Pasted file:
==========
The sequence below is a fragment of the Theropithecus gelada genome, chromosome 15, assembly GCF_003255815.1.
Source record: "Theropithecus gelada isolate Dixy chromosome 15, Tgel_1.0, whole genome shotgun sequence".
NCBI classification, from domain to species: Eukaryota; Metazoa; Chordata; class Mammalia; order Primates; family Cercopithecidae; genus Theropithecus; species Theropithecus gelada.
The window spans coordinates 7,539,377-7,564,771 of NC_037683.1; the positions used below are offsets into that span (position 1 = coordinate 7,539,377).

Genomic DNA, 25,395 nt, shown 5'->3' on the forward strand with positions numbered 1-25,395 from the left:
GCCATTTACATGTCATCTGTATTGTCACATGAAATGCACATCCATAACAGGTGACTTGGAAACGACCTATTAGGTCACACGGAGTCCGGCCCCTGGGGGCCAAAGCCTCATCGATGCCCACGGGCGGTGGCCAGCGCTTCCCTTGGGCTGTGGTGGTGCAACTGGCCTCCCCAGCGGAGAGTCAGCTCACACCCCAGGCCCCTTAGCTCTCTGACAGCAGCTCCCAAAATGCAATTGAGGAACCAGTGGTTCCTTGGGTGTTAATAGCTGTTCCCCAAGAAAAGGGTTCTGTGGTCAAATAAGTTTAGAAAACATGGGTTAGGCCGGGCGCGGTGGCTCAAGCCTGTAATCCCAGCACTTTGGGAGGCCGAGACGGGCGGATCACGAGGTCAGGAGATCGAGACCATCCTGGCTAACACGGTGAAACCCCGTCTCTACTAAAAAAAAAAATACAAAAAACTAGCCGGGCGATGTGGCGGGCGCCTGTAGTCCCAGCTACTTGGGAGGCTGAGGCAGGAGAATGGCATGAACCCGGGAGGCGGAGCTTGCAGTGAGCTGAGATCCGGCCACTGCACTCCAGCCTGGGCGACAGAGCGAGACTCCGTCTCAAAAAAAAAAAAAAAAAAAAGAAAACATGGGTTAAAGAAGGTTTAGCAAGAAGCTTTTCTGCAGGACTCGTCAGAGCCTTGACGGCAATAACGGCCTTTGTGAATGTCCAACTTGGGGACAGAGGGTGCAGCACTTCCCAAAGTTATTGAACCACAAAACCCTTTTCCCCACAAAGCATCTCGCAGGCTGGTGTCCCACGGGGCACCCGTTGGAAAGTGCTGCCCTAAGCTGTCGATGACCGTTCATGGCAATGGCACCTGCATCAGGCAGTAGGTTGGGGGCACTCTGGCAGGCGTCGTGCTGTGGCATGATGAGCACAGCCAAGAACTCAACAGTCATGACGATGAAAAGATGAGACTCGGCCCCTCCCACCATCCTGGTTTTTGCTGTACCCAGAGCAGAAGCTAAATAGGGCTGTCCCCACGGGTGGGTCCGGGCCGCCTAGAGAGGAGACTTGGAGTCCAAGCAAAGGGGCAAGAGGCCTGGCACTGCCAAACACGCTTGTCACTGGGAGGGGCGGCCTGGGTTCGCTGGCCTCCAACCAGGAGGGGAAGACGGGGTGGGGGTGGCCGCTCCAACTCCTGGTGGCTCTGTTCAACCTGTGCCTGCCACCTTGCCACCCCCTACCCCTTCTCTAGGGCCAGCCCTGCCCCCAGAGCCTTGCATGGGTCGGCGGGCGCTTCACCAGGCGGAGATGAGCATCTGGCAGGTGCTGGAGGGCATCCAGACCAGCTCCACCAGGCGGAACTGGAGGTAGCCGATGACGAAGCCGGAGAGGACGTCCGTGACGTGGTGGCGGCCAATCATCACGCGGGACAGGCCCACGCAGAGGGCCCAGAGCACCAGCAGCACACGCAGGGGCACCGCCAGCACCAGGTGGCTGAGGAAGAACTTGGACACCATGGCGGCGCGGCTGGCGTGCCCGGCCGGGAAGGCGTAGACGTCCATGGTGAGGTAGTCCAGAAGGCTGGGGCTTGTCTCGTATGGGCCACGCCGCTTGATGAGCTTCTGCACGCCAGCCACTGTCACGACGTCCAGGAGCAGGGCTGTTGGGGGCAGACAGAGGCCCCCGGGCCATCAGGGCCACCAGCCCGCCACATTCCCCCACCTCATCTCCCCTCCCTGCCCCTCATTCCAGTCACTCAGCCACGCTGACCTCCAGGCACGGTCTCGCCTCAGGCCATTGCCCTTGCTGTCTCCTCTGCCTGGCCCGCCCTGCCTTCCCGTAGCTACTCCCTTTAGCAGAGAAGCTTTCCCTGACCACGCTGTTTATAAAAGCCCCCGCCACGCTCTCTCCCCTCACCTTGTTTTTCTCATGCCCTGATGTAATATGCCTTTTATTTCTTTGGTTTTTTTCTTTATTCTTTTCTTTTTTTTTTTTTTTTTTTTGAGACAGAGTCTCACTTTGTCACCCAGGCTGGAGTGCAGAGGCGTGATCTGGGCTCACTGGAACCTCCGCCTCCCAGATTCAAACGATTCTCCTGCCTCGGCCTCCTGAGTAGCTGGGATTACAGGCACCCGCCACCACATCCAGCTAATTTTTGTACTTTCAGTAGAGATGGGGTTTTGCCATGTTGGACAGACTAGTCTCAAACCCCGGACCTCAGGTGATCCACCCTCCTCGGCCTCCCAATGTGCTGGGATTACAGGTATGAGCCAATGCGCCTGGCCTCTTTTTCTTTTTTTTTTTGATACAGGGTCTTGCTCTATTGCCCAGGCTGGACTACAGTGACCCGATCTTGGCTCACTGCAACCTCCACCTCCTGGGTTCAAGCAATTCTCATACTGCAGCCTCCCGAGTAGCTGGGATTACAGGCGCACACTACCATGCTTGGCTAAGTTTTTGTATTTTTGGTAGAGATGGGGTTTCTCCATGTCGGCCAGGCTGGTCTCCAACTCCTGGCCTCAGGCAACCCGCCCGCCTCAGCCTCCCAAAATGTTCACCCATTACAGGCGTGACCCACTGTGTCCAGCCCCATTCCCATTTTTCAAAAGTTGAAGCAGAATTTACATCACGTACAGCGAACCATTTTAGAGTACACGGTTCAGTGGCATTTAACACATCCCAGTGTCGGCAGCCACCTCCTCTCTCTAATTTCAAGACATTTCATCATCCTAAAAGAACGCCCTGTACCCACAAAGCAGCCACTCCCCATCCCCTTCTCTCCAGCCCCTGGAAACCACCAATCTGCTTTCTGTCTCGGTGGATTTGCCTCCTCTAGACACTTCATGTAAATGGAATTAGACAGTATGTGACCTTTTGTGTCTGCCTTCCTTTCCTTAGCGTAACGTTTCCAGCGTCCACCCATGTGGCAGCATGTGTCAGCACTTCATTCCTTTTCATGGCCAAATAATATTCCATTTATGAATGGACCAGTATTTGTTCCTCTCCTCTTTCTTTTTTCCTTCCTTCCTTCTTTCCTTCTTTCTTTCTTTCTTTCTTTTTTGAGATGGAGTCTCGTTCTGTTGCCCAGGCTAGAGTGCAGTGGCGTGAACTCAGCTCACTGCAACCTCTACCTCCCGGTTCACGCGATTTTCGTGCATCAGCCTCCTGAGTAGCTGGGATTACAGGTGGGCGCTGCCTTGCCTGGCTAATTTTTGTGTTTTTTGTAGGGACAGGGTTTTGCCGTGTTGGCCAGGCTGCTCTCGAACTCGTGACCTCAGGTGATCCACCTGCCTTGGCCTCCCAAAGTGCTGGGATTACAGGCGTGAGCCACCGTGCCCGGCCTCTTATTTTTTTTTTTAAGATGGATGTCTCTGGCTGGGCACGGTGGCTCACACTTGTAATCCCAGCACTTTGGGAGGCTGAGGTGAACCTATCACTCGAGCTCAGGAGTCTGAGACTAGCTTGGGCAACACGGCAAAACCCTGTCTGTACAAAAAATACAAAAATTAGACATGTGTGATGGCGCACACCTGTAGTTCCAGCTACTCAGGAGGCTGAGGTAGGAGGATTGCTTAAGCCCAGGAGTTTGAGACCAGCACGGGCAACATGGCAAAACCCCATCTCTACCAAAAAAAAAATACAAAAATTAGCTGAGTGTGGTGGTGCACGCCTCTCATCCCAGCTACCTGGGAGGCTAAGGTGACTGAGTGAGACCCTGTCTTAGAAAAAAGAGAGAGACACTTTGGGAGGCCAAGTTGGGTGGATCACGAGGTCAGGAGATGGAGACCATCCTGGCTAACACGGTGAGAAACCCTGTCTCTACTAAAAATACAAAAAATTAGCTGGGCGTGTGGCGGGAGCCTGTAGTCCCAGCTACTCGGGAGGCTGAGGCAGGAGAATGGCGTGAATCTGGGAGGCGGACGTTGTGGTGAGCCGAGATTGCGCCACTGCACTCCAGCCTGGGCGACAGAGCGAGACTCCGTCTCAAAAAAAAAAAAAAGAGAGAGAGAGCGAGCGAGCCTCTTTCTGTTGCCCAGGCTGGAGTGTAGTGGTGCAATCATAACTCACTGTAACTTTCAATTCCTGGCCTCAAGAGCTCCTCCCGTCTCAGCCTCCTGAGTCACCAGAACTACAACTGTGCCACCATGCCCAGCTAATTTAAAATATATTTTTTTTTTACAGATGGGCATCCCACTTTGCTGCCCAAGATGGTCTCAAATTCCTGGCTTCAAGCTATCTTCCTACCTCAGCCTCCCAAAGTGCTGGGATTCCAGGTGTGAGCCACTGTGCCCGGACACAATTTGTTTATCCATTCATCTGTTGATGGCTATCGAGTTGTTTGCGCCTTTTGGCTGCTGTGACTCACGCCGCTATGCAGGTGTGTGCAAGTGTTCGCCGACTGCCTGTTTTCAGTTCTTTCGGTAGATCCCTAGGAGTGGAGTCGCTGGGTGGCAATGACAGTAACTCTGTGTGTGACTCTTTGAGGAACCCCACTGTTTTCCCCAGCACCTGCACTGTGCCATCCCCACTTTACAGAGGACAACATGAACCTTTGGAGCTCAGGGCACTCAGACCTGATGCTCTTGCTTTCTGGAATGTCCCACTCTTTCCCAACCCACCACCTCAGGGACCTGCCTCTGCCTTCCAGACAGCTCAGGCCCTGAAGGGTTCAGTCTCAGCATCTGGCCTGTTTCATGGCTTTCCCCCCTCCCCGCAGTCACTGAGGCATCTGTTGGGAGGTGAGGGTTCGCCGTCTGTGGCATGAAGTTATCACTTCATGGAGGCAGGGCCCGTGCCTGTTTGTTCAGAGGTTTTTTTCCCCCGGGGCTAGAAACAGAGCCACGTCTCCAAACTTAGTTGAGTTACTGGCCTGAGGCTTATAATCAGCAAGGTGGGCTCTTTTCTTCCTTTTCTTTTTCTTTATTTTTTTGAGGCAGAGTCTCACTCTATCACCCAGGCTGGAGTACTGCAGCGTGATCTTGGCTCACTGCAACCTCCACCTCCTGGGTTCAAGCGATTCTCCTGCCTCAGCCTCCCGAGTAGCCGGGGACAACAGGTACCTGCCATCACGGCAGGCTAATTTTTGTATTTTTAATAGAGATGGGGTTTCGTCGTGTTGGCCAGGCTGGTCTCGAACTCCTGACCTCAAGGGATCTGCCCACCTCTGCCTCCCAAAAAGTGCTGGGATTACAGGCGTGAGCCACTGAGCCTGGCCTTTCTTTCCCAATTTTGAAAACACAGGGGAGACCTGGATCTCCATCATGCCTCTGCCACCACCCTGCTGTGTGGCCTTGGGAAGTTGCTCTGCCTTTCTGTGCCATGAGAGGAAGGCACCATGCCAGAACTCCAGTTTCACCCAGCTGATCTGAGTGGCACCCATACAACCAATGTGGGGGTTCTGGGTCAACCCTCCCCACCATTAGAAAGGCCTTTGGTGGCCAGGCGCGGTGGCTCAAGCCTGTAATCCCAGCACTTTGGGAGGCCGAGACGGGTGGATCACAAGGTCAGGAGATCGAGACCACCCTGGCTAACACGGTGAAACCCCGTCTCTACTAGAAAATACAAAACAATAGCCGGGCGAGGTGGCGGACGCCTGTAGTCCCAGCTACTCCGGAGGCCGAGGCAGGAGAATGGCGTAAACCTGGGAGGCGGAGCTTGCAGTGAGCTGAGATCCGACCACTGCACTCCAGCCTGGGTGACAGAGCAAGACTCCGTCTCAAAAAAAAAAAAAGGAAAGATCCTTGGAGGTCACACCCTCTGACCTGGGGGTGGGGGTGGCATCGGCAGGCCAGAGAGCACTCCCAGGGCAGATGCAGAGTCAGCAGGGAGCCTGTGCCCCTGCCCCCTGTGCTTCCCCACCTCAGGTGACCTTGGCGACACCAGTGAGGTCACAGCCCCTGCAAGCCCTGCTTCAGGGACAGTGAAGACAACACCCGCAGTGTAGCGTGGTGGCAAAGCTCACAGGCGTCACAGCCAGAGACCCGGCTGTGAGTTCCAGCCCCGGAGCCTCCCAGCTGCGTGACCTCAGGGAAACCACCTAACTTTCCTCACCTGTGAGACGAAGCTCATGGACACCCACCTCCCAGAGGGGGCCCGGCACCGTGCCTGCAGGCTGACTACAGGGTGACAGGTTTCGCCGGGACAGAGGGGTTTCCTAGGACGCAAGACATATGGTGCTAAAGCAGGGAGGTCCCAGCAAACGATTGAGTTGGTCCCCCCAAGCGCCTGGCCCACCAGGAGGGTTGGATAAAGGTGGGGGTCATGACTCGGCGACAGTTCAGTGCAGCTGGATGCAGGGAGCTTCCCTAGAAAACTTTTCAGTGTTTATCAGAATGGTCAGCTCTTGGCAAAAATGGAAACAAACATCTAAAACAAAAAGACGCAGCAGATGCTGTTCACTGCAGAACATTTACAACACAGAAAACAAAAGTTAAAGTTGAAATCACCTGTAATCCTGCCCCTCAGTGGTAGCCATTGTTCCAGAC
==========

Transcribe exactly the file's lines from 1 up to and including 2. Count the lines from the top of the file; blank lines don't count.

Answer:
The sequence below is a fragment of the Theropithecus gelada genome, chromosome 15, assembly GCF_003255815.1.
Source record: "Theropithecus gelada isolate Dixy chromosome 15, Tgel_1.0, whole genome shotgun sequence".